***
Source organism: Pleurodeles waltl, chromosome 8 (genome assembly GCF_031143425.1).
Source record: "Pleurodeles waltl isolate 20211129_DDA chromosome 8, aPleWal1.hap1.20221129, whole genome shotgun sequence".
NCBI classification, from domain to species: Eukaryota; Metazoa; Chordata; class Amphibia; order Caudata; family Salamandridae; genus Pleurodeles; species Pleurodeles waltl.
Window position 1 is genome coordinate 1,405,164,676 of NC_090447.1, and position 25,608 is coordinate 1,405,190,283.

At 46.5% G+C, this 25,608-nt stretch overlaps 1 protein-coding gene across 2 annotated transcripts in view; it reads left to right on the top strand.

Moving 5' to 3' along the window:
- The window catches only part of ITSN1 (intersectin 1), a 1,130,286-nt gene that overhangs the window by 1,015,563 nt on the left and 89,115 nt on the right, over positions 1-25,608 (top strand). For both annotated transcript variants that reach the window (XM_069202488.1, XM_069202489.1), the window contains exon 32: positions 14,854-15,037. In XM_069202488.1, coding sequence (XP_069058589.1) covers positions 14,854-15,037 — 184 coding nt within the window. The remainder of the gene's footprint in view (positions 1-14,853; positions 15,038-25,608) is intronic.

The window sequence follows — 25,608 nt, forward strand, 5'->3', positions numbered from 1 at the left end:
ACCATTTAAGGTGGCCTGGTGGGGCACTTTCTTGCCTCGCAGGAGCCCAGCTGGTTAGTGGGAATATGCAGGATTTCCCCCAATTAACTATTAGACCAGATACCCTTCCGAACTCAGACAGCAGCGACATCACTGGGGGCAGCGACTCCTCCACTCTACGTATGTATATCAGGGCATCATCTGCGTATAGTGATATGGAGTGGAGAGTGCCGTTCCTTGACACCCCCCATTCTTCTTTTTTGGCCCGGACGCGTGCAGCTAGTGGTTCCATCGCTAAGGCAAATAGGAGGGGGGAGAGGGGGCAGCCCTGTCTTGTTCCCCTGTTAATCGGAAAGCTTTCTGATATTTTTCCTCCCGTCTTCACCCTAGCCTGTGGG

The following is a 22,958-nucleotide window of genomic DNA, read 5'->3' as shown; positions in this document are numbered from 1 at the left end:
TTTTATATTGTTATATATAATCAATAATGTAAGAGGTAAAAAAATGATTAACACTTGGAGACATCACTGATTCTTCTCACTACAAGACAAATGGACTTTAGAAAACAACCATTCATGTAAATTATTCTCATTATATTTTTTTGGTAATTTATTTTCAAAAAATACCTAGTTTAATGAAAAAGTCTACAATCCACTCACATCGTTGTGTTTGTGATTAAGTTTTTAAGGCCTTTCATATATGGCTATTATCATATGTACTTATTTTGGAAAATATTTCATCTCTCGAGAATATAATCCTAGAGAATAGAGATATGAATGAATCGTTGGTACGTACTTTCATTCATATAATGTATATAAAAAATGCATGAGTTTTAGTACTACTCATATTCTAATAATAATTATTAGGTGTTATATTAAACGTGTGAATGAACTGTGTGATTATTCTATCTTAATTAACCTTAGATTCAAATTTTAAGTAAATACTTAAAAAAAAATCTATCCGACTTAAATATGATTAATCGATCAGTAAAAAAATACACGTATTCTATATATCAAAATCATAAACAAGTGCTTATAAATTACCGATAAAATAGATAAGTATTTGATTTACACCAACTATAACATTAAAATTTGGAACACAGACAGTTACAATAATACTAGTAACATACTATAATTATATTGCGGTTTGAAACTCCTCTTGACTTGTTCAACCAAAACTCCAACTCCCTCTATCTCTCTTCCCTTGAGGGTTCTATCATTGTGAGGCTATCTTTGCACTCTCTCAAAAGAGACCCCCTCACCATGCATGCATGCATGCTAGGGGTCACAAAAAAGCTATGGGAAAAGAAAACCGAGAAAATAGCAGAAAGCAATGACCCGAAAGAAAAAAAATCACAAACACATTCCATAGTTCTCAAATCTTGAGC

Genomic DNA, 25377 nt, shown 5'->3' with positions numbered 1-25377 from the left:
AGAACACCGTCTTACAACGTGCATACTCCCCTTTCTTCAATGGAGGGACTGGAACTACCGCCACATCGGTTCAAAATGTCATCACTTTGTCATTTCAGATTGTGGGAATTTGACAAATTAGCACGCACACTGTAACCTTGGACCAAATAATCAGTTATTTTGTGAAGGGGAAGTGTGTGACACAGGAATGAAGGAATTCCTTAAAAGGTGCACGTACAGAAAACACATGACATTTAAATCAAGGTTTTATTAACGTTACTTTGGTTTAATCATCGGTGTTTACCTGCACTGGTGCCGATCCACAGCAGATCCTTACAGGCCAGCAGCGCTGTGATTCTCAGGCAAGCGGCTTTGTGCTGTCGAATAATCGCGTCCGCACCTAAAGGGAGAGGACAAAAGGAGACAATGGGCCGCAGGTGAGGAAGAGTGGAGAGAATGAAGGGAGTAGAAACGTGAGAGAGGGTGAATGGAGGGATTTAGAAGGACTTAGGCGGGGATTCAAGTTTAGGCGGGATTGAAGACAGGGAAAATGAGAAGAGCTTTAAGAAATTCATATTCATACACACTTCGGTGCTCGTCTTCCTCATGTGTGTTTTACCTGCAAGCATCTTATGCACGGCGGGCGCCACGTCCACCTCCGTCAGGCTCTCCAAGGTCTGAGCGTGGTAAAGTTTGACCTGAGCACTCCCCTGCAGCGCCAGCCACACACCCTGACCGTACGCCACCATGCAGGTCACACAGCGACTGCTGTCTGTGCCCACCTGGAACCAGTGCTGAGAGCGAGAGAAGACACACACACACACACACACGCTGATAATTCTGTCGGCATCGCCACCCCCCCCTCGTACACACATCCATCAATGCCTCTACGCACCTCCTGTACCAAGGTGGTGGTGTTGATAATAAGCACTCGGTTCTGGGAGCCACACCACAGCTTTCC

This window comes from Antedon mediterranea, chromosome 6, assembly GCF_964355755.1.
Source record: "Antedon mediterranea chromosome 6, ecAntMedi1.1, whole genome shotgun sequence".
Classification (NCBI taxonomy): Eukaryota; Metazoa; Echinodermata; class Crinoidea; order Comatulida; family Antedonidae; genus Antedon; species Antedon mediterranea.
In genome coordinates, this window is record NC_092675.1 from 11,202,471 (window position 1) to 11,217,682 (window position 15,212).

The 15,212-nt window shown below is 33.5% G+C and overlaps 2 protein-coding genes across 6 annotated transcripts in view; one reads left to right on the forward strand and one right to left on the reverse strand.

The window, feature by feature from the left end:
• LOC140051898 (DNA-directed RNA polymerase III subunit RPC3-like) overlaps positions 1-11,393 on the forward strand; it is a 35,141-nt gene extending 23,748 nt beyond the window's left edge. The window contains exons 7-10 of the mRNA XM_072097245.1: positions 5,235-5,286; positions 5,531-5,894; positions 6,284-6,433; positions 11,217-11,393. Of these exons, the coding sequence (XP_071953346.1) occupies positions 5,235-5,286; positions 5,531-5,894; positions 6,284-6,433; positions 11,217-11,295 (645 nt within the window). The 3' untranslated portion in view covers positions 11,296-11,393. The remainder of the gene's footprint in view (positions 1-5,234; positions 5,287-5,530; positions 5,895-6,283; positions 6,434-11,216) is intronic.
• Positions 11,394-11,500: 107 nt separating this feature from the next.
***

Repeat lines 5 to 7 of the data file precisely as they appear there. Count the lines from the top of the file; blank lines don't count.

At 46.5% G+C, this 25,608-nt stretch overlaps 1 protein-coding gene across 2 annotated transcripts in view; it reads left to right on the top strand.

Moving 5' to 3' along the window:
- The window catches only part of ITSN1 (intersectin 1), a 1,130,286-nt gene that overhangs the window by 1,015,563 nt on the left and 89,115 nt on the right, over positions 1-25,608 (top strand). For both annotated transcript variants that reach the window (XM_069202488.1, XM_069202489.1), the window contains exon 32: positions 14,854-15,037. In XM_069202488.1, coding sequence (XP_069058589.1) covers positions 14,854-15,037 — 184 coding nt within the window. The remainder of the gene's footprint in view (positions 1-14,853; positions 15,038-25,608) is intronic.